Uncomfortable Knowledge: Toward a Pedagogy of Reflexivity
Reflexivity is a hallmark of good ethnography and many consider it a defining characteristic of anthropology. It is thus surprising that anthropologists have not paid more attention to how we teach students to be reflexive. Many of us learn reflexivity by making mistakes in the field, yet discussions of anthropological faux pas and their potential contributions to reflexive learning are typically limited to informal settings and occluded or heavily curated within our research outputs. In this article we employ analytic tools from the theory of sociocultural viability, in particular the notions of clumsiness, elegance, and uncomfortable knowledge, to contribute to developing a more explicit pedagogy of reflexivity. Since reading ethnographies plays a major role in how we teach anthropology, we argue that anthropologists should do more in their publications to highlight how awkward moments can deepen reflexivity. To advance this agenda, we provide cases of uncomfortable knowledge drawn from our own field experiences, highlighting how the social, emotional and embodied awkwardness of each situation contributed to acquiring reflexive insights. This article is thus a call to initiate prospective researchers earlier into the messy backstage of anthropological research, including by clarifying how the embodied and affective aspects of our interactions offer potential for deepening reflexive knowledge. In the hopes of facilitating the development of our pedagogies of reflexivity, we conclude the text with four recommendations that we feel will encourage reflexive learning from awkward fieldwork encounters.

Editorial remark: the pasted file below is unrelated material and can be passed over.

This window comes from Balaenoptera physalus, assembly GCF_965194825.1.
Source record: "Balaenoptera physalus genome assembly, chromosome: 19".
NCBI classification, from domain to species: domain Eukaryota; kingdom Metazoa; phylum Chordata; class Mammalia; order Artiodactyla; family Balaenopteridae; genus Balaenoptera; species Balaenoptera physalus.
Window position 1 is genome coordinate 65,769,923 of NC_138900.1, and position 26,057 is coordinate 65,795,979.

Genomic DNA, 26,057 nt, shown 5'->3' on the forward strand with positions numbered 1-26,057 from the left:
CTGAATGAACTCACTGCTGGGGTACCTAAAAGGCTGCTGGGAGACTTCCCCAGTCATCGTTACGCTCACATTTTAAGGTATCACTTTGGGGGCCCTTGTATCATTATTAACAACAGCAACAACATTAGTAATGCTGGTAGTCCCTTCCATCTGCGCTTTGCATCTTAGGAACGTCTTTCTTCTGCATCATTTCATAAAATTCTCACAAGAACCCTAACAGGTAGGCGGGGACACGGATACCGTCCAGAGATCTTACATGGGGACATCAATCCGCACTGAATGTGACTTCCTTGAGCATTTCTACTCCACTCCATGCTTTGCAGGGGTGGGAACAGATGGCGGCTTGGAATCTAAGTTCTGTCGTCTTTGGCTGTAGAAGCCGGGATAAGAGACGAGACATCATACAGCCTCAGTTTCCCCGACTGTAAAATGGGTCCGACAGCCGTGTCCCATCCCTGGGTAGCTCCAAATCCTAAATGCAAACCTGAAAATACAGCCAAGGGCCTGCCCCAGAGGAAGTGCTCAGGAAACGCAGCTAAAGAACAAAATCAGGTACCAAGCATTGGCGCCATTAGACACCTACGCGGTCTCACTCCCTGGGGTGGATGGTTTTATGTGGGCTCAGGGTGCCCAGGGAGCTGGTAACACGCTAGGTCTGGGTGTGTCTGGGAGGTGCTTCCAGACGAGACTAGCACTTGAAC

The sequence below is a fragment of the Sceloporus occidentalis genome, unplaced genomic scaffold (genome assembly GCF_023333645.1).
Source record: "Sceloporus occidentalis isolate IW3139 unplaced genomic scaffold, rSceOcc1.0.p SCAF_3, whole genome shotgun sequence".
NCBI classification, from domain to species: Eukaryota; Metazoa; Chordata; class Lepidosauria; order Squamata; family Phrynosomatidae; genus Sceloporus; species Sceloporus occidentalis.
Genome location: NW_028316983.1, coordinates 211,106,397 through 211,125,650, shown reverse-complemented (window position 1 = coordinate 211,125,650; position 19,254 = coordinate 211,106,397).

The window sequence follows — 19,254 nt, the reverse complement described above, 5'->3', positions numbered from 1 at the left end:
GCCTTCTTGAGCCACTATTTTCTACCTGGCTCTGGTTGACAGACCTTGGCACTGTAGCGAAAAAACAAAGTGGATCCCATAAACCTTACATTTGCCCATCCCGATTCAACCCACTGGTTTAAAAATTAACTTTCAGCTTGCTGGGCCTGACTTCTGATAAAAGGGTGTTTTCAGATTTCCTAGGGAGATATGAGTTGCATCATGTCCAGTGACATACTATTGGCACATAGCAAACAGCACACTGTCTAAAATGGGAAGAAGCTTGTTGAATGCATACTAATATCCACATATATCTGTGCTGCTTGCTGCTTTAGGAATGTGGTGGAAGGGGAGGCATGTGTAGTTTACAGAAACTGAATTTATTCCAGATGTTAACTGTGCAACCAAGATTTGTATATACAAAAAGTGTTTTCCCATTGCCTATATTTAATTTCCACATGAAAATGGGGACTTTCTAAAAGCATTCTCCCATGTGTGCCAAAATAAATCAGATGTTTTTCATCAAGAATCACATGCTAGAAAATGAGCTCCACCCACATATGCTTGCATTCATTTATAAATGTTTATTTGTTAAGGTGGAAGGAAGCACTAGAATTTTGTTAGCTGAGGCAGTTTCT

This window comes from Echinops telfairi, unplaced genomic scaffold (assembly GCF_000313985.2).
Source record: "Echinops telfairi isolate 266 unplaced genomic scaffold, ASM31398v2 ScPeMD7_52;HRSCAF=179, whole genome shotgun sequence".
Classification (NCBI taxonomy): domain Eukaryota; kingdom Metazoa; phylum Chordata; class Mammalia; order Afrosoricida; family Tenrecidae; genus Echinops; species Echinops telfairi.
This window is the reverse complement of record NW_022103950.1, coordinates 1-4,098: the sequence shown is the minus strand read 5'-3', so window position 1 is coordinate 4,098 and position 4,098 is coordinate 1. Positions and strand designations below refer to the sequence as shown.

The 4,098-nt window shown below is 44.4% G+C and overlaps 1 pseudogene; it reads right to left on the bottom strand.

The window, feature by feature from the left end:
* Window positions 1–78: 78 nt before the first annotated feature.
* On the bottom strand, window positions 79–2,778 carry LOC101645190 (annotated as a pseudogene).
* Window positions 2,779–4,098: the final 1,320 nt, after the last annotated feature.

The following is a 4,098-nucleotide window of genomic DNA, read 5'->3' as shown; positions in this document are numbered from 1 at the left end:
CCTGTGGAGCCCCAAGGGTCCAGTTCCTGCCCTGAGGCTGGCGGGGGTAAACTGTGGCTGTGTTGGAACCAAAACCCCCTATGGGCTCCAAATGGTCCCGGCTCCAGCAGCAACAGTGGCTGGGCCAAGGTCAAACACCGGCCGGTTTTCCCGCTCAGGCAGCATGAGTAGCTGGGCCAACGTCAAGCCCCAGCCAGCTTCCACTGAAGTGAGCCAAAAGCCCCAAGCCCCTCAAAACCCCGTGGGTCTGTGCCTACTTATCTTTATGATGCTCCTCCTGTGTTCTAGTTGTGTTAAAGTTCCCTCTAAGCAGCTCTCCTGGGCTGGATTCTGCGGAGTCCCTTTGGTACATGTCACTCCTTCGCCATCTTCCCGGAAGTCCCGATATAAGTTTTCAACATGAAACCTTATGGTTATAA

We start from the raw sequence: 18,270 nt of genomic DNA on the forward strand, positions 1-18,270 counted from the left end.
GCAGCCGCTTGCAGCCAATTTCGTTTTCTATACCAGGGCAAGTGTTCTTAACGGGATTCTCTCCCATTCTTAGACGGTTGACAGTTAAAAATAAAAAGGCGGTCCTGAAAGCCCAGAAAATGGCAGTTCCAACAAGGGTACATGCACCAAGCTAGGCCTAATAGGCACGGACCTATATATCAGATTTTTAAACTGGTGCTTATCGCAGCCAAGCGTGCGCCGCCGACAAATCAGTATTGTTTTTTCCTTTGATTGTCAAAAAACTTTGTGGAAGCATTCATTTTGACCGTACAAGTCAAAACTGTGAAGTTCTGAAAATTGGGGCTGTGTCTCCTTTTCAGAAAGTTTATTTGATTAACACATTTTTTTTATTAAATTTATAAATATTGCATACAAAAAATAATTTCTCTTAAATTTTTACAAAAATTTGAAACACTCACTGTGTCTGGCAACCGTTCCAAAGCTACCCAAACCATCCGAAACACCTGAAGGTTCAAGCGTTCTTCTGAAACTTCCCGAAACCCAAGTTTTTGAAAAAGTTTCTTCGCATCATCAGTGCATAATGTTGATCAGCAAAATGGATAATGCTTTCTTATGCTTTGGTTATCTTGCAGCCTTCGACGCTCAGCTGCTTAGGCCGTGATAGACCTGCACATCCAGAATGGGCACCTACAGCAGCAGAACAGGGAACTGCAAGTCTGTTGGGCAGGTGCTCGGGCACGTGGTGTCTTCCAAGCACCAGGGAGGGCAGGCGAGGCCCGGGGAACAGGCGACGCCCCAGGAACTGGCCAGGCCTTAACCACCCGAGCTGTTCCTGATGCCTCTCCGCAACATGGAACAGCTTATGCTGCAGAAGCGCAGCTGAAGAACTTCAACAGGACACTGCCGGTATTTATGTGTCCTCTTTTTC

Teaching Anthropology publishes journal content under a Creative Commons Attribution 4.0 license (CC-BY) https://creativecommons.org/licenses/by/4.0/legalcode. Video and audio content submitted by authors falls under Creative Commons Attribution-Non Commercial-No Derivatives 4.0 license (CC-BY-NC-ND), https://creativecommons.org/licenses/by-nc-nd/4.0/legalcode.